Beveridge & Diamond
 

Clean Air Act Conformity Alert

Beveridge & Diamond, P.C., October 24, 2006

On October 20, 2006, the D.C. Circuit court decided a challenge brought by Environmental Defense ("ED") and others to EPA's transitional transportation conformity rules, which had been promulgated in 2004.  Environmental Defense v. EPA, No. 04-1291 (D.C. Cir. 2006); Transportation Conformity Rule Amendments, 69 Fed. Reg. 40,004 (July 1, 2004).  The decision was a mixed result consisting of three parts.

First, the court rejected ED's challenge to EPA's "milestone" rules at 40 C.F.R. 93.118(b), (d) and (e)(6).  These rules originated in prior EPA rulemakings in 1993 and 1997, and were the subject of litigation in Atlanta in the early 2000s.  The court found that the rules had not changed substantially in the 2004 rulemaking, and that ED should have challenged them in 1993 or 1997 if at all, but that it was too late now to re-open the rulemaking process.  

Second, the court invalidated EPA's 2004 "interim budget test" option at 40 C.F.R. 93.109(e)(2)(v).  This test was designed "to provide MPOs [Metropolitan Planning Organizations] with an interim test to take the place of current SIPs (based on one-hour NAAQS) until the new SIPs (based on eight-hour NAAQS) are approved."  Although the court recognized (as EPA argued) that the interim test could actually be more stringent than a SIP Motor Vehicle Emissions Budget ("MVEB") test and would be a "sound means" to transition from the 1-hour to 8-hour standard, the court found that the Clean Air Act simply did not allow for any test other than the MVEB budget test.  The court took pains to point out that "current SIPs [including outdated 1-hour SIPs] are legally sufficient until they are replaced by new SIPs."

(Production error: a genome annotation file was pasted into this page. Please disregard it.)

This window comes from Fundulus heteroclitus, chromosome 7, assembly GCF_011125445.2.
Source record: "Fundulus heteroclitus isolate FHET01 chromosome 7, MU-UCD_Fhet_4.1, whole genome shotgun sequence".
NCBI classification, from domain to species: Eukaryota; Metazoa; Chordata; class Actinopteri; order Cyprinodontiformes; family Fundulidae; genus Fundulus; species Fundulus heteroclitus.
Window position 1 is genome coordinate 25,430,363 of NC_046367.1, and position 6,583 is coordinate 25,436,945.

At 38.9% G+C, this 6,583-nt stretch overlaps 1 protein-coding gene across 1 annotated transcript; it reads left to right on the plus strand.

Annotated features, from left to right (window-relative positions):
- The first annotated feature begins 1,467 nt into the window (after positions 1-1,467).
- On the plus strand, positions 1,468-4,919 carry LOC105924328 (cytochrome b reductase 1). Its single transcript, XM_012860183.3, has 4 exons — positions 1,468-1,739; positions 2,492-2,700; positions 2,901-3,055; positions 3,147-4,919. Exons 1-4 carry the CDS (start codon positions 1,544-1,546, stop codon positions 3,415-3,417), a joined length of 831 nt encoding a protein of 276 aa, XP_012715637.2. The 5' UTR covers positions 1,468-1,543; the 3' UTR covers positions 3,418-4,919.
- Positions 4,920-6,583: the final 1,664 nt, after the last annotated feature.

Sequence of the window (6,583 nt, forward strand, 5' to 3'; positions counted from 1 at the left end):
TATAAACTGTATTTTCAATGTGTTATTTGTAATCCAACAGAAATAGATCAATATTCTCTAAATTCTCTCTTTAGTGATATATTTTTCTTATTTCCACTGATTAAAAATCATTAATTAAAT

Third, on a related issue, the court rejected a challenge to EPA's build/no build tests at 40 C.F.R. 93.119(b)(2), (d) and (e).  The challenge was limited to application of the build/no build test to marginal and below ozone non-attainment areas, as well as coarse (PM10) and fine (PM2.5) particulate matter non-attainment areas, without MVEBs.  The challengers argued that all transportation plans must show reductions in emissions in order to support the Clean Air Act's goals of reducing violations and expeditious attainment of NAAQS.  The court disagreed, finding that the SIP as a whole must reduce emissions, but that "conformity to a SIP can be demonstrated by using the build/no build test, even if individual transportation plans do not actively reduce emissions," as long as the transportation plan "avoids increases" in emissions.  

Despite some internal inconsistencies, the practical consequences of the decision are clear.  The ruling invalidates the interim build/no build test for areas that have older MVEBs in pre-existing 1-hour SIPs, thus possibly creating consequences for areas that need to establish new, workable MVEBs.  In areas without MVEBs or existing SIPs (for example, in newly-created non-attainment areas), consistent with existing practice, the build/no build test can still be used.  Most importantly, the ruling clarifies that NAAQS attainment is a function of the overall SIP, and transportation plans will not have to "actively reduce" mobile source emissions as long as emissions hold steady or fit within mobile source budgets.  EPA will likely issue interpretative guidance in the next few months on this decision.  

For more information, contact David Friedland at (202) 789-6047, dfriedland@bdlaw.com, or Max Williamson at (202) 789-6084, dwilliamson@bdlaw.com.